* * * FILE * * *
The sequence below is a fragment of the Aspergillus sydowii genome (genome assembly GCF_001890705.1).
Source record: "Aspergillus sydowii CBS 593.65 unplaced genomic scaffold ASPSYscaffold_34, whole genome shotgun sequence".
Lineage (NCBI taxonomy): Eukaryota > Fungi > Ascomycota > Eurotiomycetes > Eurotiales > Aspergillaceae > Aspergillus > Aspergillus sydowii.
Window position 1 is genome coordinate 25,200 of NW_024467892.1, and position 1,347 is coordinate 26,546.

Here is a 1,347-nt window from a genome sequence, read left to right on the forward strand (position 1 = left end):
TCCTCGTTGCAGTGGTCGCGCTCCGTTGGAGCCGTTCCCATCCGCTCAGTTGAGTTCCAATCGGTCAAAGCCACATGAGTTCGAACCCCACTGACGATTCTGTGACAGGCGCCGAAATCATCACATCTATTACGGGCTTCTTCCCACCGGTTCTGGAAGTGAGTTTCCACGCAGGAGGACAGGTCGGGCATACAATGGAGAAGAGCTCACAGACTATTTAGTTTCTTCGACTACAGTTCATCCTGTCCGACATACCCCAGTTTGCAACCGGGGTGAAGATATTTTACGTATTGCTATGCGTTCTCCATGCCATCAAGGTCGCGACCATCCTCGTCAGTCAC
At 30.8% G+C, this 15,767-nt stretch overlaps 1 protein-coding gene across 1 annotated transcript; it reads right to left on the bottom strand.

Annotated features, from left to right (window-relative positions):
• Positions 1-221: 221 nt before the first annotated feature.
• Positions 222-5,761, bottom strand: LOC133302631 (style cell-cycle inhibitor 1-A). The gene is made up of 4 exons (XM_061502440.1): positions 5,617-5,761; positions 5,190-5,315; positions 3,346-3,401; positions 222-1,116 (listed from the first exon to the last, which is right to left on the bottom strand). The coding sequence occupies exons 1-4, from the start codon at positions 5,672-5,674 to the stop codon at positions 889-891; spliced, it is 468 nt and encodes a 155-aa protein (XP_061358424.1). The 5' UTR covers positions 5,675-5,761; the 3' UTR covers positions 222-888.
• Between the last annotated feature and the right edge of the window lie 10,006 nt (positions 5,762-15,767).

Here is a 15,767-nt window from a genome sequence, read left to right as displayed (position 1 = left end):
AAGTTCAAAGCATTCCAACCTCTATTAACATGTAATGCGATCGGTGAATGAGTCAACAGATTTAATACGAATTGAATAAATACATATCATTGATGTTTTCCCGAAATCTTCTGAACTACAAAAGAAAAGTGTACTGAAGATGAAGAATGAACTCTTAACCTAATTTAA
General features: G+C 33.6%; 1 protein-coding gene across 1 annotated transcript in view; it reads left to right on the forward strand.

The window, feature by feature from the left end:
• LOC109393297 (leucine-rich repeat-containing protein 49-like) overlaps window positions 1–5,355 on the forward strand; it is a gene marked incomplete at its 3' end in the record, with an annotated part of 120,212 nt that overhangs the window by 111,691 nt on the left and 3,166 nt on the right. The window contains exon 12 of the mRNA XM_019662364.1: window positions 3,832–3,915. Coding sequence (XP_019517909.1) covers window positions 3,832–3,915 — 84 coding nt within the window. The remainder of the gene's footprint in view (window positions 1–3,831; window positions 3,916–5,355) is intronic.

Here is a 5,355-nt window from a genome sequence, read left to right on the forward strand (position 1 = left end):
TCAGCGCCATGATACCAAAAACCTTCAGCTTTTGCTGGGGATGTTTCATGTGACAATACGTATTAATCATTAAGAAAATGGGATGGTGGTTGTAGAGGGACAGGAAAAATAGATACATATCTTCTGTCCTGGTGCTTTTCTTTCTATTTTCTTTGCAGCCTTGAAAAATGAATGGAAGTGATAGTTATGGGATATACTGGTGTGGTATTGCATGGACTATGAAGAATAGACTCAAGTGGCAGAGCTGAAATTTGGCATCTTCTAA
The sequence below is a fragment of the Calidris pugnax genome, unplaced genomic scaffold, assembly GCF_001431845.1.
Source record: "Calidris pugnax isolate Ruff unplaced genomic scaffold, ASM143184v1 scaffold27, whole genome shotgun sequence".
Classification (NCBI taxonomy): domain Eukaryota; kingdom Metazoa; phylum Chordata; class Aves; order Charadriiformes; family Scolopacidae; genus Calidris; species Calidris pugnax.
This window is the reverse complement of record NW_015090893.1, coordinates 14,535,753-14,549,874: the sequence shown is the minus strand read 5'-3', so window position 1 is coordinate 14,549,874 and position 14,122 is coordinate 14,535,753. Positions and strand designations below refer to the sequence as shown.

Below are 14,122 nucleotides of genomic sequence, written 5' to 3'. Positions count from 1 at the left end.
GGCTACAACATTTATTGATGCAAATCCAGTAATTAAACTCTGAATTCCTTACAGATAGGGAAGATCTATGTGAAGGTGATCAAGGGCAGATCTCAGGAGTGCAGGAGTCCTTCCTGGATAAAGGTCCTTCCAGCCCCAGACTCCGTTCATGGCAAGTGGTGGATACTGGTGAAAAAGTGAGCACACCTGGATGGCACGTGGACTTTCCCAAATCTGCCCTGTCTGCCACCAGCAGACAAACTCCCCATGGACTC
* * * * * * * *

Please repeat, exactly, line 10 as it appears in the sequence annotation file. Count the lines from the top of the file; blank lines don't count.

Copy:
• Positions 222-5,761, bottom strand: LOC133302631 (style cell-cycle inhibitor 1-A). The gene is made up of 4 exons (XM_061502440.1): positions 5,617-5,761; positions 5,190-5,315; positions 3,346-3,401; positions 222-1,116 (listed from the first exon to the last, which is right to left on the bottom strand). The coding sequence occupies exons 1-4, from the start codon at positions 5,672-5,674 to the stop codon at positions 889-891; spliced, it is 468 nt and encodes a 155-aa protein (XP_061358424.1). The 5' UTR covers positions 5,675-5,761; the 3' UTR covers positions 222-888.